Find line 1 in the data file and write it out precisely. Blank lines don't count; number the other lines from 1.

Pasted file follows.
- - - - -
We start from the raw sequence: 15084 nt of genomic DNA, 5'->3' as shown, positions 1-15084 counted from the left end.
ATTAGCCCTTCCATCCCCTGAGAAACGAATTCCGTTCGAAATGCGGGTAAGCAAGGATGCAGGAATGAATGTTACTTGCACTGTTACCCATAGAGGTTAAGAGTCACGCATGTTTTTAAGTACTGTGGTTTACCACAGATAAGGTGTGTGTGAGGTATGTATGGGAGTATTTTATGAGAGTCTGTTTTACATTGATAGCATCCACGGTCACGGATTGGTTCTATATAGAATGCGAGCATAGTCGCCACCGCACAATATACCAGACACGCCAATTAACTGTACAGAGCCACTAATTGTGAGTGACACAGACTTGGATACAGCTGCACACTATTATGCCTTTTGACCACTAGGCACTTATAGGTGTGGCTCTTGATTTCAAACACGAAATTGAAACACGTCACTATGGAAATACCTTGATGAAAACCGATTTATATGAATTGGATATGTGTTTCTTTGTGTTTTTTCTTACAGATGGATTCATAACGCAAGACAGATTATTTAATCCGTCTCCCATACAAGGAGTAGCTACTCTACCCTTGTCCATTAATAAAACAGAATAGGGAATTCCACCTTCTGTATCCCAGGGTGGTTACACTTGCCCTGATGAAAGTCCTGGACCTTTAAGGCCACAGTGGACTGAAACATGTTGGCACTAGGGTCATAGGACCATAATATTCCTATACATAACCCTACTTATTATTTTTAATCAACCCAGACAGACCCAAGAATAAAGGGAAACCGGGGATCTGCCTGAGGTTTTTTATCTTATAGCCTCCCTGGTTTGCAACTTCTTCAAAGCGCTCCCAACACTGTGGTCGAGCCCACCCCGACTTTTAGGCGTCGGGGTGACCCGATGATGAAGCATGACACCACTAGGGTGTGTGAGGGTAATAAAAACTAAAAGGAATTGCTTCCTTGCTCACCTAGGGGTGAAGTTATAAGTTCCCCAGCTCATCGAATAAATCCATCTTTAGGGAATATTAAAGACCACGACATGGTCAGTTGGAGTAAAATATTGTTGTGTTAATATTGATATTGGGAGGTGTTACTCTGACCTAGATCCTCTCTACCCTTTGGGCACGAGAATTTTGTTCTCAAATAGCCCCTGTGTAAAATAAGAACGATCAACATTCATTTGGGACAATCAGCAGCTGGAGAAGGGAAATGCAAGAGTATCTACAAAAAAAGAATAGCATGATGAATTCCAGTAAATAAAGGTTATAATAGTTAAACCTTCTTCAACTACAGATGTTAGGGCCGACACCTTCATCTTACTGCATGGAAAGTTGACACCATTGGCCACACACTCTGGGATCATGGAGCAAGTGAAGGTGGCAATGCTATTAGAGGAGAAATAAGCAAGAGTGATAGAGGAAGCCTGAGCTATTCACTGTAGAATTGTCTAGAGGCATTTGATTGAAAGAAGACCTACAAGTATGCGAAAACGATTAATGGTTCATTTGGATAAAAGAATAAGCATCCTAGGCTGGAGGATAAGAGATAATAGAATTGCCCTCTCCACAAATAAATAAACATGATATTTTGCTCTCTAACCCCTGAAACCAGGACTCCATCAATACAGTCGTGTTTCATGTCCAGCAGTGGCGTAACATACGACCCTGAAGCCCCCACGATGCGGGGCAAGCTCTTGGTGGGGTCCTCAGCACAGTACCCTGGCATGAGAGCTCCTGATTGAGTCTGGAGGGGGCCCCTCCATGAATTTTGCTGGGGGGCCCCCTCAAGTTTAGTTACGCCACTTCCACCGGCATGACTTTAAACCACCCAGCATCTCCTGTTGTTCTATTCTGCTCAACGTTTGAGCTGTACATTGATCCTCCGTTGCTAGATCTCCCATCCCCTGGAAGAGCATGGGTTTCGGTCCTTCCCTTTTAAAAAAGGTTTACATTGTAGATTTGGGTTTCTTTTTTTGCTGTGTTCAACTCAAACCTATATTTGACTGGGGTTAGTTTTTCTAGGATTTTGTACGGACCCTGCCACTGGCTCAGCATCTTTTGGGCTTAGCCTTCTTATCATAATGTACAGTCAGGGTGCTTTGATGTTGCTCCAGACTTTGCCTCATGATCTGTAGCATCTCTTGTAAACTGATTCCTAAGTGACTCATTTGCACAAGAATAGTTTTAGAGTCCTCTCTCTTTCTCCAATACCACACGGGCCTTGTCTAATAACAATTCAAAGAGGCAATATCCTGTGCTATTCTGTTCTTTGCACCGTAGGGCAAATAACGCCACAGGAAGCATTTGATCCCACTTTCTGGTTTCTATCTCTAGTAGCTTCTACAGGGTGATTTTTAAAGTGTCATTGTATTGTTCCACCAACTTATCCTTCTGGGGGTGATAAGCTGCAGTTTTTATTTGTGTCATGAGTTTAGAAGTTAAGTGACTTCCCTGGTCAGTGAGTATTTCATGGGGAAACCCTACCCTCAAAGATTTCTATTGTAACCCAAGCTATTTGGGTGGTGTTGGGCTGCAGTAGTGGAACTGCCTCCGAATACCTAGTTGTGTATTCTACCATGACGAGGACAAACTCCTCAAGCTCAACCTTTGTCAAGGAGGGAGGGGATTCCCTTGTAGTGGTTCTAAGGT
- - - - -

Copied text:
We start from the raw sequence: 15084 nt of genomic DNA, 5'->3' as shown, positions 1-15084 counted from the left end.